This cooperation that should exist between parents and pastor is addressed quite clearly in canon 914: It is primarily the duty of parents, as it is the duty of the pastor, to ensure that children are properly prepared for their first Holy Communion; and it is the pastor’s duty to see to it that children whom he judges to be insufficiently prepared, do not receive Holy Communion [my italics]. We see here that both are to strive to make the children ready for reception of the sacraments—and while parents may feel that their child has received adequate preparation, it is the pastor who has the final say.
Thus it is the pastor’s prerogative to establish catechism classes for all those children who intend to receive these sacraments, and to require them to attend. Note that pastors of parishes are to have special care for the Catholic education of children and young people (c. 528.2). Parishes here in the U.S. frequently have a Director of Religious Education who is in charge of the entire parish catechetical program, but no matter how much authority this person may seem to have, the DRE is always answerable to the pastor.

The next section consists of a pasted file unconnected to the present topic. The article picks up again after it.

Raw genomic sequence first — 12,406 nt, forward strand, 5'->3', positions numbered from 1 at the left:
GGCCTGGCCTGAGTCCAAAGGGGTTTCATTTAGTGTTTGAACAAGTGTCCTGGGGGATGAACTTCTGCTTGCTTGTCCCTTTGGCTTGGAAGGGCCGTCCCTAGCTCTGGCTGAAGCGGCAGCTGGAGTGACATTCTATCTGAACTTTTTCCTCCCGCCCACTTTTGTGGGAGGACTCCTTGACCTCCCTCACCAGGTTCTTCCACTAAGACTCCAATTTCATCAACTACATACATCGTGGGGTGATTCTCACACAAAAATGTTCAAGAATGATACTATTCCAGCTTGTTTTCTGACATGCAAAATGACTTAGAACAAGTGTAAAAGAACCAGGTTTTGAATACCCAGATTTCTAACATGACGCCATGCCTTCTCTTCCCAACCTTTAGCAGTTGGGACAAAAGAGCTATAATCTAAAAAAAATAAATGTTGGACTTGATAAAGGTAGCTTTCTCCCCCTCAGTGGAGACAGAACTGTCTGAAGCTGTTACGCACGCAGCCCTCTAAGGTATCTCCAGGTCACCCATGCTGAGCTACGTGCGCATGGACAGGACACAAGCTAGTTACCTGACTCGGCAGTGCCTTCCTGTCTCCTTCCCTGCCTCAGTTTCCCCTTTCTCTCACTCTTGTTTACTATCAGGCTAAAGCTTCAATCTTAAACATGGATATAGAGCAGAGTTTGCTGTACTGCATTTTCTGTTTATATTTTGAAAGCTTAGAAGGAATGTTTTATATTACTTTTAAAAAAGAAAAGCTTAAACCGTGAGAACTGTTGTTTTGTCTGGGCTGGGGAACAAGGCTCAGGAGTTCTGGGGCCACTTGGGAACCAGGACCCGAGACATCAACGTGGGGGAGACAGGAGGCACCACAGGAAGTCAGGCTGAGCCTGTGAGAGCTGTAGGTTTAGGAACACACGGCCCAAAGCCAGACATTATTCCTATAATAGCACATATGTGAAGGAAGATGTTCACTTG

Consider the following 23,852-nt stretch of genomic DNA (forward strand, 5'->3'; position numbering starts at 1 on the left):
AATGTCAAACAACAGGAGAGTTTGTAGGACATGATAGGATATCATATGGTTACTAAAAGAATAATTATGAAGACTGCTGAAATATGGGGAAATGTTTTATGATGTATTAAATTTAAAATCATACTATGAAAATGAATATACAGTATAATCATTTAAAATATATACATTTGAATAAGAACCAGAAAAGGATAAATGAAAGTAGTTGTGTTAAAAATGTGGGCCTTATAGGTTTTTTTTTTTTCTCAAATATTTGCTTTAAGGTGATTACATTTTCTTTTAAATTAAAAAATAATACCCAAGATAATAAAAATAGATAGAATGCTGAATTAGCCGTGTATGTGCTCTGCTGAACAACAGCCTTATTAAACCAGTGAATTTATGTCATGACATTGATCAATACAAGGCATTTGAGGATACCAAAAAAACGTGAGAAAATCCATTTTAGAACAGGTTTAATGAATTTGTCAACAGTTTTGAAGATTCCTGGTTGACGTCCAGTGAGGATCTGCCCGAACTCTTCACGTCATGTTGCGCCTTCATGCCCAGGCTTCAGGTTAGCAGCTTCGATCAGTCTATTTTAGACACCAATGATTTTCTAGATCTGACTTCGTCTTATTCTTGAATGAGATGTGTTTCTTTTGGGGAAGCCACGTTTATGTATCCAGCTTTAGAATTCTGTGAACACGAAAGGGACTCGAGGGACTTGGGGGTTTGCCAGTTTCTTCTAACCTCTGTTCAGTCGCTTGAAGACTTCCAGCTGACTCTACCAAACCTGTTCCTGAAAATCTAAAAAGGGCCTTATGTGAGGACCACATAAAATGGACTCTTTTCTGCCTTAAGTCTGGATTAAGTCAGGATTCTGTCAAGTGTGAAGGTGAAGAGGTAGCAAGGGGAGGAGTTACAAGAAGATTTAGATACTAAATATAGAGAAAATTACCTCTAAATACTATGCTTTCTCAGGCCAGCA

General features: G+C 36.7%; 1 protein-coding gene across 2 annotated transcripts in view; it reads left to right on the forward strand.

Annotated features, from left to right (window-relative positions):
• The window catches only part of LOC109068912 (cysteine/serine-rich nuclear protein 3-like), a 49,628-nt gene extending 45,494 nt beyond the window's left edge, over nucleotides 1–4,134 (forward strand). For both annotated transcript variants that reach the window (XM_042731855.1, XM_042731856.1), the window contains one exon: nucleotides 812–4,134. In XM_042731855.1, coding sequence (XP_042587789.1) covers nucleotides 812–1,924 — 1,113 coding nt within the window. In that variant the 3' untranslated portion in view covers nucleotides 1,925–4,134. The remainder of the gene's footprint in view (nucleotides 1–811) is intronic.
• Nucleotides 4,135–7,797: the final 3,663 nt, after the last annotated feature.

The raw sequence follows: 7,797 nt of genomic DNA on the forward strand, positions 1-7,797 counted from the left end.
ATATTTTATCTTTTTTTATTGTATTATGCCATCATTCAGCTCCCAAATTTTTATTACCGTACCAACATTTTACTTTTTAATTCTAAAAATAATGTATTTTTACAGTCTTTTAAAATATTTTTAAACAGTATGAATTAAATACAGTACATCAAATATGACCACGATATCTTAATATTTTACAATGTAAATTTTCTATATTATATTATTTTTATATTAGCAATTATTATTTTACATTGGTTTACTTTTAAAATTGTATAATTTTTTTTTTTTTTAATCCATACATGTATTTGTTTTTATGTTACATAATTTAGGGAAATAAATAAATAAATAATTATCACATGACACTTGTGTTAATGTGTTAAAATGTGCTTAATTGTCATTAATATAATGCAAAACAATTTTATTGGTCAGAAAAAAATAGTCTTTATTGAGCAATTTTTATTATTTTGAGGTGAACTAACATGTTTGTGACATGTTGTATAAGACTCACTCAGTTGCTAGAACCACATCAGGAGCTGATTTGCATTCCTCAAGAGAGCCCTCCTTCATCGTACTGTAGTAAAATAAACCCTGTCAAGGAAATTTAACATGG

We can see, therefore, that the notion that parents might prepare their children for their first confession and Holy Communion completely by themselves, without any input whatsoever from their parish, is contrary to the intent of the law—because it is not in accord with the Church’s understanding of parish membership and the role of the pastor. Martha’s suggestion, that she present her children to the pastor one day and ask that he administer the sacraments to them on the spot, is not an option. Both pastor and parents are expected to work together!
Unfortunately, the collaborative parent-pastor effort that is prescribed by the code does not always work so smoothly in actual practice. Too many parents are indifferent to the importance of their children’s spiritual formation; many view the reception of First Holy Communion more as a mere cultural tradition than as the intimate spiritual union of their child with Jesus Christ for the very first time. In such situations the pastor and those in the parish to whom he entrusts the preparation of first communicants are obliged to go it alone, or in extreme situations even to refuse to permit a child to receive the sacrament because of the absence of parental input and support.